Dr Nicholas Ng1
1Western Sydney University, Parramatta, Australia
In September 2019, a group of five hundred spectators flocked to Ashfield Town Hall in celebration of the Moon Festival. For the first time in local history, members of the Asian Australian community came together in mutual celebration of what is often known as the Chinese ‘Mid-Autumn Festival’ through an eclectic program of music, dance, story-telling and visual art. The program avoided the China-centric focus often assumed at similar events still produced by the City of Sydney, in light of the Korean, Vietnamese (and to a certain extent, Japanese) observation of the festival. Specially curated as part of the 9th Sydney Sacred Music Festival, much emphasis was placed on the creation of new intercultural sounds through music, particularly through a commissioned work for traditional Asian instruments, 18 cellos and a live DJ. This paper examines the intricate processes involved in the creation of this unique program supported by Inner West Council and Western Sydney University. My analysis reflects on the overall success of the festival in representing the various performers engaged, many of whom who are neither ‘here’ nor ‘there’ in the ongoing negotiation of their respective identities as Asian Australian artists.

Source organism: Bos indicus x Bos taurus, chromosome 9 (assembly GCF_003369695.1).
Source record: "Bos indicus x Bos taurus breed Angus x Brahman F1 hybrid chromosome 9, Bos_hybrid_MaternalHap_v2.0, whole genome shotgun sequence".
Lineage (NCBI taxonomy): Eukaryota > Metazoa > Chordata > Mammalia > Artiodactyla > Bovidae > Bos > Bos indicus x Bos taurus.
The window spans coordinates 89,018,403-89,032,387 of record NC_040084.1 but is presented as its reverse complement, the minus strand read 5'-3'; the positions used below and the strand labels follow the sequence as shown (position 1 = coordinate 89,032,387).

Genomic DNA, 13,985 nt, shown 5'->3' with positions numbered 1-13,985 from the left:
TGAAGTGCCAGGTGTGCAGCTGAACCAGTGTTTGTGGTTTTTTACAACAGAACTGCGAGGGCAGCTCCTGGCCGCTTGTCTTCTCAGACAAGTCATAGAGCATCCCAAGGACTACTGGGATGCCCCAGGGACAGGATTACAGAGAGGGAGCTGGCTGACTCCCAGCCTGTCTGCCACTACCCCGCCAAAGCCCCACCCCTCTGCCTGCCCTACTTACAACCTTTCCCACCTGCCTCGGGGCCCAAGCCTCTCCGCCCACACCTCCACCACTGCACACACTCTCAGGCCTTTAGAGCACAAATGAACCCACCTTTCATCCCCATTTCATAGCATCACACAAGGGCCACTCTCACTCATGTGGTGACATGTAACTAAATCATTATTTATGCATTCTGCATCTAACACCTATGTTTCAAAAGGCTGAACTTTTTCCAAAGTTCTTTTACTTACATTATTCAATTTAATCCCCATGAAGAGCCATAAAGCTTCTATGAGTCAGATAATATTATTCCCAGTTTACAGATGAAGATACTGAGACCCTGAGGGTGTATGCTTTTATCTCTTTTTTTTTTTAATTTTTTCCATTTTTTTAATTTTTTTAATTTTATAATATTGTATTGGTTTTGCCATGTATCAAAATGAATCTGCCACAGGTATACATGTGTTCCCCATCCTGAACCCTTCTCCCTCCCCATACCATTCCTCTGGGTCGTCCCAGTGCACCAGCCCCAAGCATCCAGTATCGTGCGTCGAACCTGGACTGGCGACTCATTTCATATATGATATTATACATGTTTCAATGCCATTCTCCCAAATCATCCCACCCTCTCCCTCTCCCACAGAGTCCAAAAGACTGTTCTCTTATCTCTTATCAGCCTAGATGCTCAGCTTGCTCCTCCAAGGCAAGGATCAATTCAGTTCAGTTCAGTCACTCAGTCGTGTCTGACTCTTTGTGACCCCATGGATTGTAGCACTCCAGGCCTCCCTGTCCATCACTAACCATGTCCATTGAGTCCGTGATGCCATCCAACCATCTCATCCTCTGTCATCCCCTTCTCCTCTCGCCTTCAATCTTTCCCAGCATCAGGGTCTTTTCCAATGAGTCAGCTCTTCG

Dr Nicholas Ng is composer/performer/researcher specialising in Australia-China musical exchange. Published by Orpheus Music, he has toured to prestigious festivals around Australia, New Zealand, North America, Canada and Europe. His life as a researching artist has been documented on SBS Mandarin Radio, ABC Music Show, and in the ABC Compass TV program, ‘Divine Rhythms’ (2018).